2. Setting and Prioritizing Goals

Setting management goals is an exciting part of the planning process because you are now thinking about what measurable differences you can make for wildlife. Problems will occur, though, when landowners do not think the process through to a logical conclusion. For example, the desire to attract pheasants, which are grassland birds, is not realistic if the land you wish to manage is a 40-acre woodlot. You should become familiar with the habitat needs of the desired species, and be realistic in your appraisal of whether you can meet those needs. Think, too, about the values you ascribe to your land. Do you want it to produce income, provide hunting or other recreation, or are you more interested in aesthetic returns such as creating natural beauty, providing wildlife habitat for viewing pleasure, or protecting rare species?

To accomplish a goal, it is often useful to break it into smaller sub-goals or objectives, and then identify actions to be completed. While a goal is generally broad in scope, objectives are more specific measurable outcomes and actions are very task-oriented. Your goal, for example, might be to attract bluebirds to your property. A review of your property suggests nesting structures and foraging habitat are lacking. One objective might be to have enough nest structures to attract three nesting pairs within three years. The action needed to achieve that objective may include constructing and placing six nest boxes in suitable locations within the next two years. A second objective might be to provide two acres of high quality foraging habitat within three years. Specific actions, such as mowing a portion of an old field, might be used to achieve the objective.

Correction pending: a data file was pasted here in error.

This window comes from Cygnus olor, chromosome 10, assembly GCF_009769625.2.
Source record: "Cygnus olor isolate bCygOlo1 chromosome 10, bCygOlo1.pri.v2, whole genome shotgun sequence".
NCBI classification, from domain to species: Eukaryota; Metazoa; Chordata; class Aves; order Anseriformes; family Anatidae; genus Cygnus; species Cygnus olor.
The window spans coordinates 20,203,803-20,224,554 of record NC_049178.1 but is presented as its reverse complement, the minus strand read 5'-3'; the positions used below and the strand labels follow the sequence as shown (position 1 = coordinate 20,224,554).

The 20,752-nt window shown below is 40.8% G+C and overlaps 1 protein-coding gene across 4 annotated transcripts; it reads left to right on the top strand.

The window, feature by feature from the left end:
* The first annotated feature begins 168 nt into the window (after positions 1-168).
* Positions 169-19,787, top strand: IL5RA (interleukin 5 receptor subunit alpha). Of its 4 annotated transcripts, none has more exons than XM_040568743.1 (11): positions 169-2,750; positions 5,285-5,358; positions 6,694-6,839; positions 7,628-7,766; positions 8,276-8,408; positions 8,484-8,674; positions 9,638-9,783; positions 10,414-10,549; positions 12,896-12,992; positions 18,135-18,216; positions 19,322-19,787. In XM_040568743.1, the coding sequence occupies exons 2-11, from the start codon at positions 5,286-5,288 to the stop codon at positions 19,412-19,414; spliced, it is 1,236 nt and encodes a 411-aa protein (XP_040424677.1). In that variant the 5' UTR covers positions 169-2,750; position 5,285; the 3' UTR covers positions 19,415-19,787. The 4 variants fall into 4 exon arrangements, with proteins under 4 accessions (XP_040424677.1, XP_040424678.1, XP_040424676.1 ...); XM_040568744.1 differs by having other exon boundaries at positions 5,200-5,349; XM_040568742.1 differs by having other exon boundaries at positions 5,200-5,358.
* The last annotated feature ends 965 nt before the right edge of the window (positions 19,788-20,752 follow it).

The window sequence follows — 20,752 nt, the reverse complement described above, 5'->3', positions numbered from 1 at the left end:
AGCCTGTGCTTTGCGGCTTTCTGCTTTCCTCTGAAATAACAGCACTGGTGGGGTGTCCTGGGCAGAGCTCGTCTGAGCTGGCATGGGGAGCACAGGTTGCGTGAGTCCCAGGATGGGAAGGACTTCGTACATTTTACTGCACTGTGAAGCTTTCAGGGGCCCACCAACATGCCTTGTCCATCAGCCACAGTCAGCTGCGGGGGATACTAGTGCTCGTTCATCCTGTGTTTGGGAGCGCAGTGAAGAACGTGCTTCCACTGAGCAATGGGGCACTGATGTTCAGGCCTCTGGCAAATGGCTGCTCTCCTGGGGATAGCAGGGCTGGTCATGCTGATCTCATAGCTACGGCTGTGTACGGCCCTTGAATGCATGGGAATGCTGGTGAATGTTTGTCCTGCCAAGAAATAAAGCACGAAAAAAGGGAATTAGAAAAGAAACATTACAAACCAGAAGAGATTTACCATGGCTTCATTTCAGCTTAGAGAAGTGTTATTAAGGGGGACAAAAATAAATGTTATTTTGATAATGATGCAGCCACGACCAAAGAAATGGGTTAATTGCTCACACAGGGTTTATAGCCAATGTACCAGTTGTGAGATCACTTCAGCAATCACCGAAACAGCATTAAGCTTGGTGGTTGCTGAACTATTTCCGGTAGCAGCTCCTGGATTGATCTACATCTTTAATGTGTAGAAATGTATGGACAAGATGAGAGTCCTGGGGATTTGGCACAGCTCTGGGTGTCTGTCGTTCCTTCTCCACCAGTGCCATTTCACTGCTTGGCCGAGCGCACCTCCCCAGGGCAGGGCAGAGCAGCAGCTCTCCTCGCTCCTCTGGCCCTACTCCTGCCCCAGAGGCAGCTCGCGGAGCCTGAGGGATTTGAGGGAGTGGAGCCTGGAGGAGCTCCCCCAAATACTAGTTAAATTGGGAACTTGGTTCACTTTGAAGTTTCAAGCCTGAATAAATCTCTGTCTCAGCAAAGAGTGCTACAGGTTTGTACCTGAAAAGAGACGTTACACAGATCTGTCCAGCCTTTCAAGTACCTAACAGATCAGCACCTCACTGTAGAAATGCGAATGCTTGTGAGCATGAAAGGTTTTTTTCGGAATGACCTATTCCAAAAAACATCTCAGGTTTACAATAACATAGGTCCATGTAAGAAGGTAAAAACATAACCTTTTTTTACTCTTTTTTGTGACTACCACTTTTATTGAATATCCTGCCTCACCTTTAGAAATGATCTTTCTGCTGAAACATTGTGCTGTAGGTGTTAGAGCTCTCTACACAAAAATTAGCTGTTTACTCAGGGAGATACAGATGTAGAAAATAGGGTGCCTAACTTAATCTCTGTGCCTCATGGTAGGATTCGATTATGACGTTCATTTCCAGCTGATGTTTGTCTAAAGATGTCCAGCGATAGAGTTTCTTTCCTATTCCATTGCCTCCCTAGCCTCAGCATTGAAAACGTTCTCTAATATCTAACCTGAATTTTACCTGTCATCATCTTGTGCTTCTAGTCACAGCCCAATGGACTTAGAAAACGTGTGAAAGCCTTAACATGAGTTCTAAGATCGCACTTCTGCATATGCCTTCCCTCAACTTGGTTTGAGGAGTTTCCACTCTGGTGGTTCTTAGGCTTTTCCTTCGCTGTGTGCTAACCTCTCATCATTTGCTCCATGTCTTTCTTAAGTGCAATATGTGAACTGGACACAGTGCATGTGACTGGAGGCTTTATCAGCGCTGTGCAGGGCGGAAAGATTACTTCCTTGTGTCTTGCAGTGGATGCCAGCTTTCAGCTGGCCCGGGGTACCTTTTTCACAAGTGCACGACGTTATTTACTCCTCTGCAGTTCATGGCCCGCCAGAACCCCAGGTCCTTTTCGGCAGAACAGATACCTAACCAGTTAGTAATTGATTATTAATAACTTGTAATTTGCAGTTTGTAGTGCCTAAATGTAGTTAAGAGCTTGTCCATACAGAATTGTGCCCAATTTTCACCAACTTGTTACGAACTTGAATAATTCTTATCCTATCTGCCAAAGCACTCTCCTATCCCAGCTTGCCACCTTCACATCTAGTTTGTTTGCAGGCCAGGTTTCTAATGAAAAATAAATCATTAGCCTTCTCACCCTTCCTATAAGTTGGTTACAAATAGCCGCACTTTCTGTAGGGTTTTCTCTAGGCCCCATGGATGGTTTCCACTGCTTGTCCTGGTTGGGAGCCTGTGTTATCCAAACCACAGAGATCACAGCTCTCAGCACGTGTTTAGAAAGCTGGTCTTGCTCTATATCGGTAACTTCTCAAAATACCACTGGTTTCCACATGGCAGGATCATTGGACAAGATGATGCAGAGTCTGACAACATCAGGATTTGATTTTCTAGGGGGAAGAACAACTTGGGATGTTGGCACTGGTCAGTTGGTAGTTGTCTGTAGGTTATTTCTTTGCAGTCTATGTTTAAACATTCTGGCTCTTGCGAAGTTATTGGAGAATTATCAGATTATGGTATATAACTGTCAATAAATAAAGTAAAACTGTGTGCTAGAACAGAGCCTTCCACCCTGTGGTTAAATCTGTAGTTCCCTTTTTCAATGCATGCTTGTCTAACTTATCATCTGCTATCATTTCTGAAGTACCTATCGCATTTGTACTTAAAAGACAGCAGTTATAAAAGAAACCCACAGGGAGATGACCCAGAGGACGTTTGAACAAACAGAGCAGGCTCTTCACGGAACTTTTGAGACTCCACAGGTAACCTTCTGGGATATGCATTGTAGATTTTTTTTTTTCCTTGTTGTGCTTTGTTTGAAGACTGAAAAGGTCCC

Setting goals involves breaking your
ideas into goals, objectives, and actions.
Below is a flow chart outlining how to
accomplish your goals.

Objective 1
Action 1
Action 2
Action 3
Objective 2
Action 1
Action 2
Action 3


By thinking about goals in a broad sense, and then moving through objectives and actions, you can focus your efforts into smaller, timely pieces that fit well together. Too often you may want to take action without thinking adequately about an overall goal or the "big picture." The result is often a set of mismatched pieces that have to be redone or eliminated. On the other hand, you may be overwhelmed by the "big picture" and do not know where to begin. Moving from broad goals to specific actions is a good way to avoid wasted time, effort, and financial resources.